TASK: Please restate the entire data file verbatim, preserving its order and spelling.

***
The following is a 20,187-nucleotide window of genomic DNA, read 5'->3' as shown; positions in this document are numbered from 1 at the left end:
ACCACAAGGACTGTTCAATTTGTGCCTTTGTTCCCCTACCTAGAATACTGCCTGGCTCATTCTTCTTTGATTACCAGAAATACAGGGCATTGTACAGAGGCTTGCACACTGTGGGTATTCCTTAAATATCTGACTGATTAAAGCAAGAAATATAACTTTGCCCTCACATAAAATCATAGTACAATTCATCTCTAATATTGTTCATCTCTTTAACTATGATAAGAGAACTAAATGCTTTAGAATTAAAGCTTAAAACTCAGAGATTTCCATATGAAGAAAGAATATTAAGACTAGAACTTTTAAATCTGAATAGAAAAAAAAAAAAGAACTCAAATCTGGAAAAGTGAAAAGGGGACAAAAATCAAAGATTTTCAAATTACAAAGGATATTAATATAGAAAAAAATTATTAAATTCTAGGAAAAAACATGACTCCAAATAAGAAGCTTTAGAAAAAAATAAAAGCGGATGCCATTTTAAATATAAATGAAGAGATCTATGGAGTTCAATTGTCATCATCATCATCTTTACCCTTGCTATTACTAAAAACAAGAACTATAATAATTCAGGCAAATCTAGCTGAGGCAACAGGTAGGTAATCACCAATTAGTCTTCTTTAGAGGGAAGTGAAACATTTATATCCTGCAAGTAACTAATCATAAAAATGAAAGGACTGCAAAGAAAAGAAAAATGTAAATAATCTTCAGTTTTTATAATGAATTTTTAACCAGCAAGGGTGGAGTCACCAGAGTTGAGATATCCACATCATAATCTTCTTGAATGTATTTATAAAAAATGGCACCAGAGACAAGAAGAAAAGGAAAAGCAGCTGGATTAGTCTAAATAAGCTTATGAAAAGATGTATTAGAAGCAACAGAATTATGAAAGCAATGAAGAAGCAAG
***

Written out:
The following is a 20,187-nucleotide window of genomic DNA, read 5'->3' as shown; positions in this document are numbered from 1 at the left end:
ACCACAAGGACTGTTCAATTTGTGCCTTTGTTCCCCTACCTAGAATACTGCCTGGCTCATTCTTCTTTGATTACCAGAAATACAGGGCATTGTACAGAGGCTTGCACACTGTGGGTATTCCTTAAATATCTGACTGATTAAAGCAAGAAATATAACTTTGCCCTCACATAAAATCATAGTACAATTCATCTCTAATATTGTTCATCTCTTTAACTATGATAAGAGAACTAAATGCTTTAGAATTAAAGCTTAAAACTCAGAGATTTCCATATGAAGAAAGAATATTAAGACTAGAACTTTTAAATCTGAATAGAAAAAAAAAAAAGAACTCAAATCTGGAAAAGTGAAAAGGGGACAAAAATCAAAGATTTTCAAATTACAAAGGATATTAATATAGAAAAAAATTATTAAATTCTAGGAAAAAACATGACTCCAAATAAGAAGCTTTAGAAAAAAATAAAAGCGGATGCCATTTTAAATATAAATGAAGAGATCTATGGAGTTCAATTGTCATCATCATCATCTTTACCCTTGCTATTACTAAAAACAAGAACTATAATAATTCAGGCAAATCTAGCTGAGGCAACAGGTAGGTAATCACCAATTAGTCTTCTTTAGAGGGAAGTGAAACATTTATATCCTGCAAGTAACTAATCATAAAAATGAAAGGACTGCAAAGAAAAGAAAAATGTAAATAATCTTCAGTTTTTATAATGAATTTTTAACCAGCAAGGGTGGAGTCACCAGAGTTGAGATATCCACATCATAATCTTCTTGAATGTATTTATAAAAAATGGCACCAGAGACAAGAAGAAAAGGAAAAGCAGCTGGATTAGTCTAAATAAGCTTATGAAAAGATGTATTAGAAGCAACAGAATTATGAAAGCAATGAAGAAGCAAG